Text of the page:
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Lalbazar suggests SOP to Rabindra Sarobar clubs: Specialised training & capsize drill for learners

Financial aspect behind deployment of a water ambulance primary concern of clubs

Subhajoy Roy, Monalisa Chaudhuri | Published 07.06.22, 07:36 AM
Rabindra Sarobar on Monday.

Rabindra Sarobar on Monday.

Pradip Sanyal

The rowing clubs at Rabindra Sarobar have agreed to police’s proposal to start specialised training and capsize drill for the members but have raised doubt about the efficacy of having a water ambulance.

In a meeting at the Kolkata police headquarters at Lalbazar, some club officials said if a rescue boat was there, the water ambulance would be redundant. But they said they would comply with whatever rules the police would finalise.


The final standard operating procedure (SOP) to be followed by the clubs to resume rowing in the lake is likely to be issued on Tuesday.

“We have raised two points for clarification. First was the use of a diesel boat as a rescue boat and the second was the need for a water ambulance if the rescue boat is in place,” said an official of one of the clubs who attended Monday’s meeting at Lalbazar.

The official said Kolkata police officers present at the meeting have promised to “take up the matter of diesel boats with the authorities concerned”.

The police had shared the draft of an 11-point SOP with the clubs and sought their feedback, based on which the final list of dos and don’ts will be issued before rowing is allowed to be resumed at Rabindra Sarobar.

Another club official said their primary concern was the financial aspect behind deployment of a water ambulance.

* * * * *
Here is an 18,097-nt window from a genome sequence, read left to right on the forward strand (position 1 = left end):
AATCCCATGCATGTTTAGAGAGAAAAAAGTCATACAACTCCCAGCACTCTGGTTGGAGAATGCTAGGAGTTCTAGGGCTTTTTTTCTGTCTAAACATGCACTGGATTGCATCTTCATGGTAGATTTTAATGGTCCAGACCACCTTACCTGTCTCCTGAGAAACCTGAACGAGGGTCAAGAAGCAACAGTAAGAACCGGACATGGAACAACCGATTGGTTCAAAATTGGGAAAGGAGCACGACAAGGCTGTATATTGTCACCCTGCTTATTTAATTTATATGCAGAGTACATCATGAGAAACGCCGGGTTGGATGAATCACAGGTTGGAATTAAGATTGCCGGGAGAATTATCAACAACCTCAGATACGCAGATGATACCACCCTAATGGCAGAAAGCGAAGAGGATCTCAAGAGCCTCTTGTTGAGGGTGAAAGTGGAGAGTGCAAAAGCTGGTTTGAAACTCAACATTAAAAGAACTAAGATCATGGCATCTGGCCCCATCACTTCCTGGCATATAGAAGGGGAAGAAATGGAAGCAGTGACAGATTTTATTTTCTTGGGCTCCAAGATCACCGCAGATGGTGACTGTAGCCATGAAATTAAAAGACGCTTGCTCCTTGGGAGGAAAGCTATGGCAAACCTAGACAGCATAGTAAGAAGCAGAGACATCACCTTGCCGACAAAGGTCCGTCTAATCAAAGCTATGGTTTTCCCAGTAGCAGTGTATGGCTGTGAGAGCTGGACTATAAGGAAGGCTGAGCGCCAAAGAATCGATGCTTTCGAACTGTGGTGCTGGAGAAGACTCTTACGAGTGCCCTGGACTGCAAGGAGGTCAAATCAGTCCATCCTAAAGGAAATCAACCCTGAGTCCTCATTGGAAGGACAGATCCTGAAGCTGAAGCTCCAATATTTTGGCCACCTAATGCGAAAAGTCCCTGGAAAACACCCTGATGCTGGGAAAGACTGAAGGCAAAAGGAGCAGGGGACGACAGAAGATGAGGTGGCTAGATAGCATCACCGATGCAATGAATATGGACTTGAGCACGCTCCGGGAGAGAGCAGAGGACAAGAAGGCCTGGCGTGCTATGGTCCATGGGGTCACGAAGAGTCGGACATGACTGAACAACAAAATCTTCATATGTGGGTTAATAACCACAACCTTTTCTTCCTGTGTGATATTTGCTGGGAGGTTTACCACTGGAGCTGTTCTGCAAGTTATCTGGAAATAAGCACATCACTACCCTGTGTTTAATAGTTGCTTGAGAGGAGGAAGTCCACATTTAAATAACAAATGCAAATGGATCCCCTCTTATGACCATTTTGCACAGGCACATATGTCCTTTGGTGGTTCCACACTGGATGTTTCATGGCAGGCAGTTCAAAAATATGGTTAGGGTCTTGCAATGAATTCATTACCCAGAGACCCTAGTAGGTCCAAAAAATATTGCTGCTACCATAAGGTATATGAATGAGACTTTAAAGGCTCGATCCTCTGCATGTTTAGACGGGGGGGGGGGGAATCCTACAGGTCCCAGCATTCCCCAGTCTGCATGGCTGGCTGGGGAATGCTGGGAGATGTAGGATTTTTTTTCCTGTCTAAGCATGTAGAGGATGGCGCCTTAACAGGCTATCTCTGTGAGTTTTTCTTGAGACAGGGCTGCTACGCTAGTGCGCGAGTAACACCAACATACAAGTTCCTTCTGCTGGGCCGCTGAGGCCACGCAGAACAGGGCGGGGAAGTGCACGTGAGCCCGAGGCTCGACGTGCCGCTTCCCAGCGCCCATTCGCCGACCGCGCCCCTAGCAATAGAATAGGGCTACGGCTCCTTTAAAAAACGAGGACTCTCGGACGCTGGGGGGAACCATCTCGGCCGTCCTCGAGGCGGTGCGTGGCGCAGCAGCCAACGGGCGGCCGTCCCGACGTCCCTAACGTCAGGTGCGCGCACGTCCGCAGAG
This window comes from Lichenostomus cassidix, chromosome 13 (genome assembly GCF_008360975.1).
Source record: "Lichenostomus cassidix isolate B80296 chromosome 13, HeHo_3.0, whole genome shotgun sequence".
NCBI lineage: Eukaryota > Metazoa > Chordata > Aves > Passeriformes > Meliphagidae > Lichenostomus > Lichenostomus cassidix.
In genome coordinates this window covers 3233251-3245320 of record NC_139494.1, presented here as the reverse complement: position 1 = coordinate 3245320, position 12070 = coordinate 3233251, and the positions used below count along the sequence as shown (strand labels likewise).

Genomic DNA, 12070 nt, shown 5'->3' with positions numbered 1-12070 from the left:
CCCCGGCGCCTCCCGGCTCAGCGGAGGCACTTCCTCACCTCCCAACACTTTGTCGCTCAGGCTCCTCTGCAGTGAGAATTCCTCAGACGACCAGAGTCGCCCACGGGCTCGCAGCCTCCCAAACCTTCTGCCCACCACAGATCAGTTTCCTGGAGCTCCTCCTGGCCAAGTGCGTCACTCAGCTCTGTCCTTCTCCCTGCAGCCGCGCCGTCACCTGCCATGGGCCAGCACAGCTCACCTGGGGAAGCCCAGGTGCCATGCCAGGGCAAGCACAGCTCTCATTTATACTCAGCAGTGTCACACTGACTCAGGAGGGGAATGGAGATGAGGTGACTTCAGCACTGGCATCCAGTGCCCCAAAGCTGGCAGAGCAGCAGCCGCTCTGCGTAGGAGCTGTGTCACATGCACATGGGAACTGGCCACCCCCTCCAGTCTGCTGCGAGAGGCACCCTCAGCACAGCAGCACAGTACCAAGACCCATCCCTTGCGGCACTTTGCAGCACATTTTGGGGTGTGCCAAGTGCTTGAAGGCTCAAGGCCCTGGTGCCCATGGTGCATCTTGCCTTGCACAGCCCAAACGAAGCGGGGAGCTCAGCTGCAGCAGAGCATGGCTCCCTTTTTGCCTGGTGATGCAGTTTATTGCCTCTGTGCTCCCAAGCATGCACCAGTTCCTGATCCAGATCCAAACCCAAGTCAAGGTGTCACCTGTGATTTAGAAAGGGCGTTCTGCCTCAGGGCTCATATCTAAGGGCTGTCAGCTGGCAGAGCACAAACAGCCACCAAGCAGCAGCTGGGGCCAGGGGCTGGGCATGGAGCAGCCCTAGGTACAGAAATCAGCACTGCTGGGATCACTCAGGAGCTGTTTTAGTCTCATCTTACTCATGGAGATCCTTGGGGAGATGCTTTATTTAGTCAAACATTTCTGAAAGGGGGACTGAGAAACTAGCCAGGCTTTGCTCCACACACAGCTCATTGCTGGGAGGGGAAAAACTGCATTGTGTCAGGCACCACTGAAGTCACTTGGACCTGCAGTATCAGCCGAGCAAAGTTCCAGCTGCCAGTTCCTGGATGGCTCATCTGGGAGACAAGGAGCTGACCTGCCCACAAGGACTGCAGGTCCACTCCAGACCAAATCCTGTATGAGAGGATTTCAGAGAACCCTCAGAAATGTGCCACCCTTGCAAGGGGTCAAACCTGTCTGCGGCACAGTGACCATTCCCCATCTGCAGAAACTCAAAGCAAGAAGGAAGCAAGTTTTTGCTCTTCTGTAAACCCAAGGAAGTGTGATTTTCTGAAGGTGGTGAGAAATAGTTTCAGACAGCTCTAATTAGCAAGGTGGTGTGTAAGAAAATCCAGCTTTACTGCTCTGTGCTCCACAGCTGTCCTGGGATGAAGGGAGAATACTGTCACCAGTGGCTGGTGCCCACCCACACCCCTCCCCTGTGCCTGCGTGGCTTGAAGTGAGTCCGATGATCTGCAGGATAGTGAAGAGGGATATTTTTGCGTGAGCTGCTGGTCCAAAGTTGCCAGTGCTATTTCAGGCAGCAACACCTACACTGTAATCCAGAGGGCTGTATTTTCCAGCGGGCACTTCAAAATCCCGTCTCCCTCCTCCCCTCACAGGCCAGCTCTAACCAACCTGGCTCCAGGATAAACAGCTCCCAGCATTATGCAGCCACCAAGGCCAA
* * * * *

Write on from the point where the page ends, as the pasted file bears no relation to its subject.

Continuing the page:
“We charge only Re 1 as student membership. For 100 per cent execution of all points which have been mentioned in the SOP, we will have to spend a considerable amount of money. So, we raised the financial feasibility of a water ambulance,” the official said.

Mayor Firhad Hakim, who is also chairperson of the Kolkata Metropolitan Development Authority (KMDA), the custodian of Rabindra Sarobar, had said earlier that the organisation would approach the National Green Tribunal to allow the use of diesel-powered speed boats for emergency rescue operations at the lake.

The NGT had earlier banned the use of such speed boats at Rabindra Sarobar to protect its environment.

According to the proposed SOP, the rowing clubs have to include aquatic survival training and capsize drill in their routine and issue certificates to those who complete such training so that a rower’s competence can be assessed.

One of the proposals made by the police is: “Trainees should get a swim and survive/fit certificate after successfully completing the training and then only rowing clubs should allow the trainees for rowing practice/events. It is advised that rowing clubs should also organise such minimum competency tests of the trainees even if they have to swim and survival fit certificates so that these clubs are certain about the competency of the trainees/ rowers. The trainees/rowers must be able to swim in light clothing... to swim under water, to stay under water...”

The police have also recommended the use of buoyant boats which would float even if they are submerged or overturned in water.

Last updated on 07.06.22, 08:24 AM

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